New Report: Where Do European Jobseekers Look for Work?

Indeed’s latest report on cross-border mobility within the European Union.

Europe’s stance on migration is an extremely controversial topic. As an unprecedented influx of refugees and migrants cross towards the continent in record numbers, the principle of free movement has come under increasing strain. European leaders at every level have weighed in on the crisis and no clear solution is in sight.

And yet, despite all the hastily erected fences and the sudden reinstatement of checks on some borders, EU citizens today can move and work anywhere within the bloc—visa and work-permit free. And they continue to do so.

So what does mobility for EU citizens look like in practice? In the latest report from the Indeed Hiring Lab, we take a close look who’s crossing which borders, and which countries are winning—and losing—the battle for talent. Here are just some of the things we cover:

1. Who’s moving, where they’re going—and why

Europe today is a continent where mobility is seemingly taken for granted. In fact, about 47% of migration of working-age people to EU member states in 2013 consisted of cross-border movement by citizens from elsewhere in the bloc.

However, not all countries are equal when it comes to attracting talent. In fact, 95% of job searches originating in the “EU15” countries that joined the bloc before its 2004 expansion stay within those same borders. Meanwhile, the wide differentiation between economies and levels of opportunity in the EU leads to some striking patterns of movement.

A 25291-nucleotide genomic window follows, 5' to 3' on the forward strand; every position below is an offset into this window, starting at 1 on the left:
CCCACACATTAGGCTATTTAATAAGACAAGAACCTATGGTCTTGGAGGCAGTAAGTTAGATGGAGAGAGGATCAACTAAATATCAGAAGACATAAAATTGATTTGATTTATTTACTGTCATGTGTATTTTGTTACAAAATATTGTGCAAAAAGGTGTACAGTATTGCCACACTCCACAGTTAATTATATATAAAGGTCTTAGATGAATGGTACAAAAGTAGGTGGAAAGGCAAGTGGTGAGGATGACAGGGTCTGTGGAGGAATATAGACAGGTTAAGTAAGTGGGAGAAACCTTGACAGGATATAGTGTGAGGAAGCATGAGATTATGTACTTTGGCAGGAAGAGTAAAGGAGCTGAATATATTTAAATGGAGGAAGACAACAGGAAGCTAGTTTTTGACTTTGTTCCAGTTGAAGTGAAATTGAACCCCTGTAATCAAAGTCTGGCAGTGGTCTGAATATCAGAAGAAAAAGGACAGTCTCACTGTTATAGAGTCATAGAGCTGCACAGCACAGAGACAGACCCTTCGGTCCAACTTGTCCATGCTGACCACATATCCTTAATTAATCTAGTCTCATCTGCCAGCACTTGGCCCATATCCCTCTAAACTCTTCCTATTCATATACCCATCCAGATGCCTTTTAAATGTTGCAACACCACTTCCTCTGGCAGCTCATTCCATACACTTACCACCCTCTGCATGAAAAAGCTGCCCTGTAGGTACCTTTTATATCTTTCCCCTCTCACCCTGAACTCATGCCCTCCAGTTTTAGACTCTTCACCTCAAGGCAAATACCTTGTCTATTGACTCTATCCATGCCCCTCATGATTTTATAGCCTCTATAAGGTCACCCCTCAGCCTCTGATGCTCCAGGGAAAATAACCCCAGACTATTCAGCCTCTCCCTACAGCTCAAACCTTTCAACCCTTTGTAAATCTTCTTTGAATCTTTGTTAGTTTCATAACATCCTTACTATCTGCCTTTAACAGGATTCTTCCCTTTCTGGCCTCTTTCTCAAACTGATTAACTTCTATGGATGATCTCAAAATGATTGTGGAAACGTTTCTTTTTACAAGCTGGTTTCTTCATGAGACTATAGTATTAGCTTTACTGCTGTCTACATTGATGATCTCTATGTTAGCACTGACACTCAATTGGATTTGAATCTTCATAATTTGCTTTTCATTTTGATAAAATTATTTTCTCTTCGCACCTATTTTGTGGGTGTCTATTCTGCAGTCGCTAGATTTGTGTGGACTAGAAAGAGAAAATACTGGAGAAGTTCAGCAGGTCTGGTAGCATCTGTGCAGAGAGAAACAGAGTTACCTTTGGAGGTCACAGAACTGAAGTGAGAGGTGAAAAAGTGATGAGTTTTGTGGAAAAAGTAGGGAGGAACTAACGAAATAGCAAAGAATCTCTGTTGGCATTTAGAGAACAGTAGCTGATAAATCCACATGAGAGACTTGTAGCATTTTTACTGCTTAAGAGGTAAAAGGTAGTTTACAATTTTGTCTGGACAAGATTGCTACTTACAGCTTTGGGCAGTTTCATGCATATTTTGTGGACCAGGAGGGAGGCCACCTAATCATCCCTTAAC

In the report, we dig into the east-west and south-north nature of intra-EU migration patterns.

2. “Most desirable” EU countries for jobseekers identified

Not only is European migration primarily directed towards other European countries, but a closer look at Indeed data shows that jobseeker interest is heavily focused on opportunities within a select group of countries. In fact, a grand total of 75% of Indeed search traffic within the EU goes to the UK, France, Germany, Netherlands and Belgium.

Insight into where jobseekers are searching for opportunities can help employers based in those countries actively leverage this comparative advantage to attract EU jobseekers—we take a look at how this can be done in the report.

3. “Brain Drain” risk identified

Understanding how much talent is flowing towards a country is only part of today’s EU jobseeker story, however. Employers also need to know whether the local supply of workers will be able to keep pace with demand. Does the the exodus of workers hunting for opportunities elsewhere exceed the amount of talent coming in? If so, companies will struggle to fill roles.

The Indeed Net Interest Score ranks member countries for how effectively they are retaining talent—and identifies the EU’s talent attraction champion.

4. Is the UK the promised land for EU jobseekers?

Nearly four out of every ten EU15 job searches takes place on Meanwhile, Britain receives almost triple the interest from EU jobseekers as either of the next two most popular destinations—Germany and France.

However, with a referendum on EU membership looming, the situation could soon change drastically. If the “leave” camp is victorious, what will this mean for the UK, which currently attracts so much talent from other countries—and how would it affect employers? We take a look at these crucial issues in the report.

For more valuable employer insights, read the full report: Europe on the Move: Cross-Border Job Search in the EU & What It Means for Employers.

New Report: Europe on the Move